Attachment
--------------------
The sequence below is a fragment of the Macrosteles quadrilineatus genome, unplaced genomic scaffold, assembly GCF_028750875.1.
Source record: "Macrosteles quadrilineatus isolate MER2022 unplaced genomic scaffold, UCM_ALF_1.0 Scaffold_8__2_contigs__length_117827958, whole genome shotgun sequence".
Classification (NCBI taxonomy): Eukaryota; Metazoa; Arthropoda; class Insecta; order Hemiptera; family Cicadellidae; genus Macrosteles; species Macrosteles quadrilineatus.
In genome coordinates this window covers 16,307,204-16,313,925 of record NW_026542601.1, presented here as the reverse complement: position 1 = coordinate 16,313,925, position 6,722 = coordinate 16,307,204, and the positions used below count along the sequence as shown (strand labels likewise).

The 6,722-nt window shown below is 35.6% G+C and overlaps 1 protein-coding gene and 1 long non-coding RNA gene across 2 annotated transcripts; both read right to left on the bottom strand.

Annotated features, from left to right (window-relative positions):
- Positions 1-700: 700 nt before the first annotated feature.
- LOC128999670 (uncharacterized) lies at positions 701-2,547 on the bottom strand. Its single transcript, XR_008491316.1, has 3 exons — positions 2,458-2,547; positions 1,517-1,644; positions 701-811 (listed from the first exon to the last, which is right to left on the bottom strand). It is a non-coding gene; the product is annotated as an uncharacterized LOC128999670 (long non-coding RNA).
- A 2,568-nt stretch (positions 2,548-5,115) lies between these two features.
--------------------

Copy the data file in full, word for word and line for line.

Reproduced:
The sequence below is a fragment of the Macrosteles quadrilineatus genome, unplaced genomic scaffold, assembly GCF_028750875.1.
Source record: "Macrosteles quadrilineatus isolate MER2022 unplaced genomic scaffold, UCM_ALF_1.0 Scaffold_8__2_contigs__length_117827958, whole genome shotgun sequence".
Classification (NCBI taxonomy): Eukaryota; Metazoa; Arthropoda; class Insecta; order Hemiptera; family Cicadellidae; genus Macrosteles; species Macrosteles quadrilineatus.
In genome coordinates this window covers 16,307,204-16,313,925 of record NW_026542601.1, presented here as the reverse complement: position 1 = coordinate 16,313,925, position 6,722 = coordinate 16,307,204, and the positions used below count along the sequence as shown (strand labels likewise).

The 6,722-nt window shown below is 35.6% G+C and overlaps 1 protein-coding gene and 1 long non-coding RNA gene across 2 annotated transcripts; both read right to left on the bottom strand.

Annotated features, from left to right (window-relative positions):
- Positions 1-700: 700 nt before the first annotated feature.
- LOC128999670 (uncharacterized) lies at positions 701-2,547 on the bottom strand. Its single transcript, XR_008491316.1, has 3 exons — positions 2,458-2,547; positions 1,517-1,644; positions 701-811 (listed from the first exon to the last, which is right to left on the bottom strand). It is a non-coding gene; the product is annotated as an uncharacterized LOC128999670 (long non-coding RNA).
- A 2,568-nt stretch (positions 2,548-5,115) lies between these two features.